In October 2021 an expert panel recommended the establishment of a public inquiry to investigate the conditions and practices in mother and baby homes, Magdalene laundries and workhouses in Northern Ireland.
The members of the expert panel, which was called the Truth Recovery Design Team are:
- Deirdre Mahon – a qualified and experienced social worker/youth and community worker
- Phil Scraton – professor emeritus in the School of Law, Queen’s University Belfast
- Dr Maeve O’Rourke – lecturer in human rights at the Irish Centre for Human Rights, National University of Ireland Galway, and barrister
The panel was commissioned by the Stormont Executive to work with victims and survivors to design the format of the investigation which Ministers committed to following the publication of academic research into experiences at mother and baby and homes and Magdalene laundries earlier this year.
The Stormont-commissioned panel have also recommended the setting up of a non-statutory independent panel that would run in parallel to the inquiry and allow the women and girls who were sent to the institutions to give testimony in a less adversarial format than an inquiry hearing.
The experts have also said that redress payments should be paid to survivors at the outset of the twin-track process.
The panel recommended that legislation should also be passed to ensure access to the records of the institutions under scrutiny.
The panel advocated that the creation of a dedicated permanent archive of historical institutional and adoption records which the panel said should operate alongside “a similar archive already promised by the Government of Ireland.”
The panel also recommended “all state, religious and other institutions, agencies, organisations and individuals complicit in the processes of institutionalisation and forced labour, family separation and adoption to act without delay in issuing unqualified apologies.”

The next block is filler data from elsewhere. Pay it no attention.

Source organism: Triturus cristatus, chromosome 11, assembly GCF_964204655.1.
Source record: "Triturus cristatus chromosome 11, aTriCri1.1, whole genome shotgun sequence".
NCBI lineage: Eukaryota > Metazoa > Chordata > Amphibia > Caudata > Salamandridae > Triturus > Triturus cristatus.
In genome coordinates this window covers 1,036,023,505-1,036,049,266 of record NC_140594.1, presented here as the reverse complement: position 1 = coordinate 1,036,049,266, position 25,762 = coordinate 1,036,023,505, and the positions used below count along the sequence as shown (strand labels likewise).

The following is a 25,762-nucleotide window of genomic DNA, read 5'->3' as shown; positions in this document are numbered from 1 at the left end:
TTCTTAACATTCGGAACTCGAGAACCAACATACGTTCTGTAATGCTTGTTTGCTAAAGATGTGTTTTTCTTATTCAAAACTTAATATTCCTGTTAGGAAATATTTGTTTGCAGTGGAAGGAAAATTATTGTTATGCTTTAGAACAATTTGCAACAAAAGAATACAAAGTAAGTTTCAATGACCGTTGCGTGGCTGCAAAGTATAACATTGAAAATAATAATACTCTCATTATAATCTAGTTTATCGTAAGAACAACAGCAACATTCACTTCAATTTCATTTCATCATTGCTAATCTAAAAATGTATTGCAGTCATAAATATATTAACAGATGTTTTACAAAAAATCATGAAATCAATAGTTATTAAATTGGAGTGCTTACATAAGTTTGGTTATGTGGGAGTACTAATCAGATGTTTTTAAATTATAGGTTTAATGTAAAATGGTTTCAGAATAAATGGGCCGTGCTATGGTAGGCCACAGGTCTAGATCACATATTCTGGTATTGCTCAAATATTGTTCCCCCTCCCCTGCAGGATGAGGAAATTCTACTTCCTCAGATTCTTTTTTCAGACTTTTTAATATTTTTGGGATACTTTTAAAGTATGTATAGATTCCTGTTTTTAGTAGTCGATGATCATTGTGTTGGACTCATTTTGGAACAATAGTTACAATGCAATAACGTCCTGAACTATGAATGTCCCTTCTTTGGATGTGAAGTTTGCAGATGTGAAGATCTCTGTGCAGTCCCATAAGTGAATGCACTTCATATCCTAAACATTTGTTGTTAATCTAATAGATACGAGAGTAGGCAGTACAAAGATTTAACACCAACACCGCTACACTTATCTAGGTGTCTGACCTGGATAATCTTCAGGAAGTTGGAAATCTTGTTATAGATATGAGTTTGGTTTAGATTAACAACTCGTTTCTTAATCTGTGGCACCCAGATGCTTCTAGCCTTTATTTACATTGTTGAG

Earlier this year a major academic research report was published outlining the scale of mistreatment endured by thousands of women and girls. The research carried out by Queen’s University and Ulster University found that more than 14,000 girls and women went through the doors of mother and baby homes, Magdalene laundries and other institutions between 1922 and 1990.
The recommendations made by the panel have now been considered and actioned by the Stormont Executive and we will cover this in a separate blog later this week.
Caroline Farrell, Paralegal, BLM
The National Association for People Abused in Childhood is a national charity offering support to adult survivors of all types of childhood abuse, including physical, emotional, sexual and neglect. As well as advocating on behalf of survivors in the media and elsewhere, NAPAC also trains professionals who have frequent contact with survivors of child abuse as part of their working environment. If you have been affected by the issues raised in today’s blog, or would like additional support, please use the links above.